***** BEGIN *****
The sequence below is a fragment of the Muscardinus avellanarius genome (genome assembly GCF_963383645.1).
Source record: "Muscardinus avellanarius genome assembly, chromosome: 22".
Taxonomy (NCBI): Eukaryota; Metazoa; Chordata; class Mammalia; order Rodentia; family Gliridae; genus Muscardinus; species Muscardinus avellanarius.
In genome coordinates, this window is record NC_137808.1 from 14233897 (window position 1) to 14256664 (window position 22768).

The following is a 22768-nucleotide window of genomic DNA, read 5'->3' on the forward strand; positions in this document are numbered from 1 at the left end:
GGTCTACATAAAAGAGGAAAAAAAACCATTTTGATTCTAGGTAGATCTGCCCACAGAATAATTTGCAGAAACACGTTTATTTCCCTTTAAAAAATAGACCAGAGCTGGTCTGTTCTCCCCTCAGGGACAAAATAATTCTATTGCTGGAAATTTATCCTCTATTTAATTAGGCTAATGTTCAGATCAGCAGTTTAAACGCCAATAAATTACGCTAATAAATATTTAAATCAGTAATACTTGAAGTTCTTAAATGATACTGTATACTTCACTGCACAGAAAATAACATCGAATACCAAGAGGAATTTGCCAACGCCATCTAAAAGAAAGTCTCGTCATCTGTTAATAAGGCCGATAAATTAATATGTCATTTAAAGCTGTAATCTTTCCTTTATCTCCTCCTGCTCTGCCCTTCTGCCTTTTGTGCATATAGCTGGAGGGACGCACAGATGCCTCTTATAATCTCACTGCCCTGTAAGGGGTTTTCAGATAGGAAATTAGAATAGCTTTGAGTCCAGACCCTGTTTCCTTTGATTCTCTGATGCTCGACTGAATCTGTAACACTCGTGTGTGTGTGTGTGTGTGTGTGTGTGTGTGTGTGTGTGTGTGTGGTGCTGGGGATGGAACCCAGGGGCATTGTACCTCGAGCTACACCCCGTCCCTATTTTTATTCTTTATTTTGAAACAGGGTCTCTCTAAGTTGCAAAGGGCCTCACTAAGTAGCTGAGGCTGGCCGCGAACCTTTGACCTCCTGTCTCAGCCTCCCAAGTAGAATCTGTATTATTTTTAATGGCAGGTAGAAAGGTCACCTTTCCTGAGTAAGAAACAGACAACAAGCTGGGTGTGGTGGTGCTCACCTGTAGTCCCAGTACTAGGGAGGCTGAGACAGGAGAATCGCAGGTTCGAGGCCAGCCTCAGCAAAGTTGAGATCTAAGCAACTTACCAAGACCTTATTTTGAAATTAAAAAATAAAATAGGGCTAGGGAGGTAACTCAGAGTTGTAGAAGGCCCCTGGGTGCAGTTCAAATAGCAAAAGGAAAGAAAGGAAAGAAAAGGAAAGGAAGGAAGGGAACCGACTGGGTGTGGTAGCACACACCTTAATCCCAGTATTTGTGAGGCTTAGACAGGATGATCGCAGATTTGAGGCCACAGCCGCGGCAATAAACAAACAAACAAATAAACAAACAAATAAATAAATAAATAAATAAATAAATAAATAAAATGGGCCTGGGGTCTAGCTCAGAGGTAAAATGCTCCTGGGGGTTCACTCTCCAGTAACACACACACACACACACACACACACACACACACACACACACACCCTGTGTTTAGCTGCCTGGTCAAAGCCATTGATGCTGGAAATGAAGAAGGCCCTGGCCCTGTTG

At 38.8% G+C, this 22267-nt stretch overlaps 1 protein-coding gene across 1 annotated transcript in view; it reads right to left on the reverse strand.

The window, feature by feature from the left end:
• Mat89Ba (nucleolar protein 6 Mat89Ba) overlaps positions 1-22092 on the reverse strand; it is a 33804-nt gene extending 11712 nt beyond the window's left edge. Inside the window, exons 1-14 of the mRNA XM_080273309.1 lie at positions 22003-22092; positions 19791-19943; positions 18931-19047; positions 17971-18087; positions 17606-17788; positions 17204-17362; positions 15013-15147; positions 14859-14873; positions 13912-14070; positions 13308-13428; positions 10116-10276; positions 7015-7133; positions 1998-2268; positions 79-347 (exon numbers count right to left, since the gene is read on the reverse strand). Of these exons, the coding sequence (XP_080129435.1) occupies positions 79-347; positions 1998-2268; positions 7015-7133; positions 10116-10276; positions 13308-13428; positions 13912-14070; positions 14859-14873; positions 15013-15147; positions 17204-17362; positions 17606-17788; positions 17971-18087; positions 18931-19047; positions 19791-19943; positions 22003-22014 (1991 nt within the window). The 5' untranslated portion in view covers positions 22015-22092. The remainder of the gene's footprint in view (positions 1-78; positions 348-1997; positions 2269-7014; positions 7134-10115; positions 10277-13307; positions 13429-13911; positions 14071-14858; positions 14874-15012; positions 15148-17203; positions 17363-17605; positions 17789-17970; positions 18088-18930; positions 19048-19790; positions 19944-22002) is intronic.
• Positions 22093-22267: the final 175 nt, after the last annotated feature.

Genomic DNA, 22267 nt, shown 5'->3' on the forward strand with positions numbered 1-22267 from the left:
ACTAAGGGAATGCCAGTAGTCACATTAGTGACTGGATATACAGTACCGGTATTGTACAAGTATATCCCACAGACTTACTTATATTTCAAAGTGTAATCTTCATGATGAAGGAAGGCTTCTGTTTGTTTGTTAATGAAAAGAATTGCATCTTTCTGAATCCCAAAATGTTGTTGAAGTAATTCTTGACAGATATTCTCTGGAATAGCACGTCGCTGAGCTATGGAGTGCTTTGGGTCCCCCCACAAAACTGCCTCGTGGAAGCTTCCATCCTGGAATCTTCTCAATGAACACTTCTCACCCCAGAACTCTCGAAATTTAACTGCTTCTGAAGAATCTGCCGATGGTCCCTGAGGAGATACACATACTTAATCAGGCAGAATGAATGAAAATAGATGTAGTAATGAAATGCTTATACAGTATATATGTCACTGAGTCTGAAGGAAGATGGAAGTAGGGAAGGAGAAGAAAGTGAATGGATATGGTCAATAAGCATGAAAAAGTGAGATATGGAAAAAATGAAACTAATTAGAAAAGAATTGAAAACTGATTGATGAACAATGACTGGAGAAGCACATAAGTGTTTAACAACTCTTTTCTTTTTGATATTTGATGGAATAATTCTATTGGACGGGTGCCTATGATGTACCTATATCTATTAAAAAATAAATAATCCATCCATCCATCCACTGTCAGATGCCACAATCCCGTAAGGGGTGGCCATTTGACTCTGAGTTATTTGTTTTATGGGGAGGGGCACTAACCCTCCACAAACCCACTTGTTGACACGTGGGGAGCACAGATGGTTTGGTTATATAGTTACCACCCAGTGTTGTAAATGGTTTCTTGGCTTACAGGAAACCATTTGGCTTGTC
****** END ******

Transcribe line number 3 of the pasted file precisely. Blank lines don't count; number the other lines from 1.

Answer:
Taxonomy (NCBI): Eukaryota; Metazoa; Chordata; class Mammalia; order Rodentia; family Gliridae; genus Muscardinus; species Muscardinus avellanarius.